It's not perfect or "Shining"-level inspired (or, for that matter, as good as the Carpenter films it emulates), but it's solid. Not every moment works. There are a few too many minor characters -- to the degree where you're not always sure who's getting killed. And this is, ultimately, the sort of thriller where if you see a large piece of machinery with bone-crushing gears, there will in fact be some bone-crushing fan-service later in the film. But that feels like quibbling; this is smart genre entertainment.
B; 113 minutes; rated R for strong horror violence and language.
'30 Days of Night' (The Oregonian, Oct. 19, 2007)
From the Oct. 19 Oregonian....
"Reservation Road" has all the makings of prestige Oscar bait: It's adapted from a piece of literary fiction. It's produced by "Random House Films." It stars Mark Ruffalo, Joaquin Phoenix and Jennifer Connolly (and Dakota Fanning's little sister) as grieving, upwardly mobile New Englanders wearing their finest tweed while yelling and bawling hysterically. It's co-written and directed by the fellow who helmed "Hotel Rwanda." And it deals handsomely with themes of guilt and revenge and forgiveness and hey, you know, its heart is in the right place.
So why does the movie feel so contrived and shallow?
The plot of "Reservation Road" probably played just fine swathed in John Burnham Schwartz's spare-yet-elegant lit-fic sentences. But freed of those sentences, that same plot is coincidence-driven and diagrammatic -- and about as silly as a "Curb Your Enthusiasm" episode.
A small-town lawyer (Ruffalo) kills the son of a small-town professor (Phoenix) during a hit-and-run. But then Phoenix hires Ruffalo to put pressure on the cops to find the driver! And the dead boy's music teacher (Mira Sorvino) turns out to be Ruffalo's ex-wife! And lo, the ironies compound! Both men love(d) their sons equally! One finds his humanity while the other loses his -- and who loses and who gains may surprise you! Serious Acting Opportunities™ abound!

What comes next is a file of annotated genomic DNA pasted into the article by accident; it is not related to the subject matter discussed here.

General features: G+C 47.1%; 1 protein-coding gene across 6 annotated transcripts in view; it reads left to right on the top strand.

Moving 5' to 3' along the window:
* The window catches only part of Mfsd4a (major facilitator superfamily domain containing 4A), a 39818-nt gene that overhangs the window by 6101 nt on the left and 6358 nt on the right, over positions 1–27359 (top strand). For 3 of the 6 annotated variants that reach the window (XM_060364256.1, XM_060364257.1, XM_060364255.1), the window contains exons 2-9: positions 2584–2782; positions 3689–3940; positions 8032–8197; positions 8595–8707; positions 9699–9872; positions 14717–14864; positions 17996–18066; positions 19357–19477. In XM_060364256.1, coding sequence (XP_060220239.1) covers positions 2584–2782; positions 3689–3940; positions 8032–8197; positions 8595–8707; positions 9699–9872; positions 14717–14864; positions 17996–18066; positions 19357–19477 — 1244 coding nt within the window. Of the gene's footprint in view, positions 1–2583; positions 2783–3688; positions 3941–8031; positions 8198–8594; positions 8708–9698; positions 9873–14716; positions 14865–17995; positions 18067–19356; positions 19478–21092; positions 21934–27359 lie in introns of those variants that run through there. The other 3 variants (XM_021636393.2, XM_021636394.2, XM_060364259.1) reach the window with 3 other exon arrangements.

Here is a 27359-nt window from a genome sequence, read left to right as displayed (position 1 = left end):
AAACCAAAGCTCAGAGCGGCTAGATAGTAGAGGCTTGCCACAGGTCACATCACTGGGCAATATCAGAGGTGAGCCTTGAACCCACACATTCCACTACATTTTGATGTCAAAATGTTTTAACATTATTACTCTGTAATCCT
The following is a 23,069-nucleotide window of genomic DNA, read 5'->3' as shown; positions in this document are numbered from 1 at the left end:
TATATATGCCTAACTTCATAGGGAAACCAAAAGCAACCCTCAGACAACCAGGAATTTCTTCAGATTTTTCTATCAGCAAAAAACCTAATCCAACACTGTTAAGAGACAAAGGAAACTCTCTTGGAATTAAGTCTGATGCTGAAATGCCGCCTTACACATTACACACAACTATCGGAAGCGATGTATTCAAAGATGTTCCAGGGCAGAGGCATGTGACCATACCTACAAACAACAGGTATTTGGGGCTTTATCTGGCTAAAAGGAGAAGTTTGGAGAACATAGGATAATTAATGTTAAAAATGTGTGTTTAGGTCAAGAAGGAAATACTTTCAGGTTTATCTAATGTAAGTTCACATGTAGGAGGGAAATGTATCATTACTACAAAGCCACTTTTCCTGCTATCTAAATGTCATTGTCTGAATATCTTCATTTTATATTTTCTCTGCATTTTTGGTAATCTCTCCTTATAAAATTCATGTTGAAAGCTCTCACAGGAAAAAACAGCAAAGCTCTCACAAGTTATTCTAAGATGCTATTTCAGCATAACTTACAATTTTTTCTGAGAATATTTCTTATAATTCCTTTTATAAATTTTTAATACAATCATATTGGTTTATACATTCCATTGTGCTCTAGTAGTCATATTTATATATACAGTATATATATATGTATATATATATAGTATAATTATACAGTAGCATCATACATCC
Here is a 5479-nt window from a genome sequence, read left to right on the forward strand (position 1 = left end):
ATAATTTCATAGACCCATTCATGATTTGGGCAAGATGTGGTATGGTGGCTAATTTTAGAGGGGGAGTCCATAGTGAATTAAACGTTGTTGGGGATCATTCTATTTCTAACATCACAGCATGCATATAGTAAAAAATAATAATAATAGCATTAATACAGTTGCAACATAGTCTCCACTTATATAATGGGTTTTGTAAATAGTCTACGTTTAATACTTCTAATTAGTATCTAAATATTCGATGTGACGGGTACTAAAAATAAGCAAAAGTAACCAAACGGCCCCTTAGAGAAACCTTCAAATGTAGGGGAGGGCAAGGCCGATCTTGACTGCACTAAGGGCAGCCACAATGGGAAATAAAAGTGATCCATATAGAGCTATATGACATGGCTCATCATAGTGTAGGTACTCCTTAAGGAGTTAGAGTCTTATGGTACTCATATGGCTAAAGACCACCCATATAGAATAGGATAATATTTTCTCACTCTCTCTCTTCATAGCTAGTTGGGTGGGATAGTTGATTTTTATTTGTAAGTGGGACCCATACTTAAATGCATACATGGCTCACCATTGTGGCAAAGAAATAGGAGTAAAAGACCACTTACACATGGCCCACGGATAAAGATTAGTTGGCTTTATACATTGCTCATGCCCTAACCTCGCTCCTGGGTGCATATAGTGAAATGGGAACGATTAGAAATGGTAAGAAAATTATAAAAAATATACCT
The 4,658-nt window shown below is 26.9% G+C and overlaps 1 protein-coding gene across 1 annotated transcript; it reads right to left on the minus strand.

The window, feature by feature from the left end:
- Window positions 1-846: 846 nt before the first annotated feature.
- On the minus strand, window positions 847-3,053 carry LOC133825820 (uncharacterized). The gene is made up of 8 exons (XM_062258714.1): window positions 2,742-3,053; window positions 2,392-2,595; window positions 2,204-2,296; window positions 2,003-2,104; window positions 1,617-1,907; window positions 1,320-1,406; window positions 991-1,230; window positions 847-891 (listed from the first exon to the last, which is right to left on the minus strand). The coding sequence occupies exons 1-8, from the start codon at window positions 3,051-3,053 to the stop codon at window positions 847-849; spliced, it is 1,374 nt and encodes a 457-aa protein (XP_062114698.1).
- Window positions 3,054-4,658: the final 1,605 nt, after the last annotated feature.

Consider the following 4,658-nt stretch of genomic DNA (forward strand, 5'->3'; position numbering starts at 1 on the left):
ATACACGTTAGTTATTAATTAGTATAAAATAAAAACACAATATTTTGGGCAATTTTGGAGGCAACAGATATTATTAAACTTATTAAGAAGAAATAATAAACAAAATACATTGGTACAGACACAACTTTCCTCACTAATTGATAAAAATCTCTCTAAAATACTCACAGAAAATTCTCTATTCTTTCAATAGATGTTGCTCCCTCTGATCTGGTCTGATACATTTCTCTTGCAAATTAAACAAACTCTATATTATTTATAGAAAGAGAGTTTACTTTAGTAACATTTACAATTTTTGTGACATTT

Unfortunately, sharp dialogue and characters who keep you riveted do not.
C; 102 minutes; rated R for language and some disturbing images.
'Reservation Road' (The Oregonian, Oct. 19, 2007)
Movie review in the Friday, Oct. 12 Oregonian....
"We Own the Night" opens with a terrific montage of vintage, black-and-white photographs of New York City policemen at work. During it, we learn that "We Own the Night" is the slogan found on a patch for the NYPD Street Crime unit.
It's a bold claim -- and one that's very much in doubt as the movie opens in 1988 Brooklyn. The NYPD is getting pounded by a family of ruthless Russian coke dealers who operate out of a nightclub managed by Bobby Green (Joaquin Phoenix).
But what the Russians don't know is that Bobby's real name is Bobby Grusinsky, and that he changed it to put a wedge between himself and his family, which he hates -- a family that includes a father (Robert Duvall) and a brother (Mark Wahlberg) who are high-ranking New York cops.
The setup plays like a mirror-image "Godfather": A stoned Bobby and his girlfriend (Eva Mendes) reluctantly attend family gatherings of straight-arrow cops led by Duvall. Bobby struggles with family loyalty after the Russians take out contracts on his dad and brother. And writer/director James Gray ("The Yards," "Little Odessa") drives the parallels home by shooting family and police gatherings in Coppola-esque long shots full of awesomely grim-faced old dudes (including Ed Koch, playing himself). There are even moments where the musical score seems to sample Nino Rota.
Unfortunately, for all its visual and actorly strength, "We Own the Night" ends up being one of those 75-percent-there kind of film experiences. It's not for lack of effort: Gray takes his time sketching the Russian and NYPD families in ways that feel authentic (he comes from a Russian-immigrant family, and it shows). And there are impressively staged set pieces -- especially one rain-soaked car chase filmed almost entirely from the point of view of the most frightened driver.
But the solemn words coming out of people's mouths never quite grab the viewer in a way that's vital or compelling.
"We Own the Night" has an epic shape and an epic look, but I can't remember a single thing the characters said. Bobby's family felt, to me, like chess pieces in a heavy-handed grand vision rather than furious, full-blooded human beings. (Wahlberg, in particular, seems to be doing a remix of his "Departed" character, only without the lacerating wit afforded by an Oscar-winning script.)
And a few moments -- especially one where a character strides bravely out of a smoking field holding a shotgun -- come off as self-consciously Handsome and Important, in that weird way you sometimes find in movies that work overtime to be Great American Films but don't quite catch the lightning bolt.
This is a perfectly serviceable thriller, mind. It's just not the New York family crime saga it clearly wants to be.
C-plus; 117 minutes; rated R for strong violence, drug material, language, some sexual content and brief nudity.
'We Own the Night' (The Oregonian, Oct. 12, 2007)